Man Named Kim Adds “Mr.” To Resume And Finally Lands Job
We’ve all heard stories about job candidates who have names that “sound black” had trouble finding a job. But a name that sounds female can also be a problem.
One struggling job searcher could not understand why he could not find work. He had many years of experience in engineering, sales, and other fields. It wasn’t until he added “Mr.” to his name on his resume, Kim O’Grady realized it was his feminine first name that held him back, reports ABC News.
For four months, O’Grady experienced the life of a female job-searcher; employers rejected his application because they believed he was a woman. In order to score a job, O’Grady had to offset his feminine name by noting he was a mister, not miss.
After making the small adjustment to his resume, he got an interview for the very next job he applied for. “He ended up landing a job with ‘a substantial increase in responsibility’ over anything he had done before, which greatly enhanced his career.” said Daily Mail.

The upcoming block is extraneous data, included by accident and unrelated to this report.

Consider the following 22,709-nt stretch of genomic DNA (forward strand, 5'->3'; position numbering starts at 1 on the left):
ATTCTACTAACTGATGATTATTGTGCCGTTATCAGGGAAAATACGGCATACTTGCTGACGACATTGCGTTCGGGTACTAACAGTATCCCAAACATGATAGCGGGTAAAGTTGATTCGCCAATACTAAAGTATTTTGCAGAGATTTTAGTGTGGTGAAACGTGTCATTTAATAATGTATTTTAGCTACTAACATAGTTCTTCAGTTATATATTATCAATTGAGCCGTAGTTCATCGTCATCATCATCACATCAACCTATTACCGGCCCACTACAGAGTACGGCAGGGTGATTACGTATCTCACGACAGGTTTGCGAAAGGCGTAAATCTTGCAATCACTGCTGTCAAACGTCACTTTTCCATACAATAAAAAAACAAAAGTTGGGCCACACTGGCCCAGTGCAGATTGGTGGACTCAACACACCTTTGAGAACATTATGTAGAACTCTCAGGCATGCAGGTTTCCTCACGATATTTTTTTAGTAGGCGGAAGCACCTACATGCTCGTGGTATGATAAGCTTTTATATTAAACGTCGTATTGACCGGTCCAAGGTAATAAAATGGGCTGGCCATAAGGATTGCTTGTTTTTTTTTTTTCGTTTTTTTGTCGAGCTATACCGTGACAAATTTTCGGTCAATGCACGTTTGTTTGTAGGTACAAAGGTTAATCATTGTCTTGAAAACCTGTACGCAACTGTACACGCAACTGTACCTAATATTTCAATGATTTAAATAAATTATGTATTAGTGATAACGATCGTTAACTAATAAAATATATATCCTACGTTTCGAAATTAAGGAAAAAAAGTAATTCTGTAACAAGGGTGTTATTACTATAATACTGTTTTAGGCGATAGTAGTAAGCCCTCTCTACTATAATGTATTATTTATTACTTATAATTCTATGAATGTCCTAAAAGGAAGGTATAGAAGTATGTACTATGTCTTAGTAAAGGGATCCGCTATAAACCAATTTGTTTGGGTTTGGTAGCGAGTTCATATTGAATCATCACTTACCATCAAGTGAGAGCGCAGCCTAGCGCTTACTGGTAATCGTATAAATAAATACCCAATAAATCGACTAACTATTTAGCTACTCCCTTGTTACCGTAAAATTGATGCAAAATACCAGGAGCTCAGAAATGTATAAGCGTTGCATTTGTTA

He wrote about his experience on his Tumblr account and titled it “How I Discovered Gender Discrimination.” The post went viral and struck a nerve with workplace equality advocates everywhere, ABC News adds.
“My first name is Kim. Technically its gender neutral but my experience showed that most people’s default setting in the absence of any other clues is to assume Kim is a women’s name,” O’Grady said, “It was like being hit on the head with a big sheet of unbreakable glass ceiling.”
O’Grady says that although people have expressed sadness, disappointment and anger, not one person felt any sense of disbelief. “The sad reality is this shows we all know how real and invasive sexism is.”
O’Grady now works as a management consultant in Perth, Australia.
Sex discrimination was the third most filed charge by the Equal Employment Opportunity Commission last year, ABC reports.
Have you ever been touched by gender discrimination?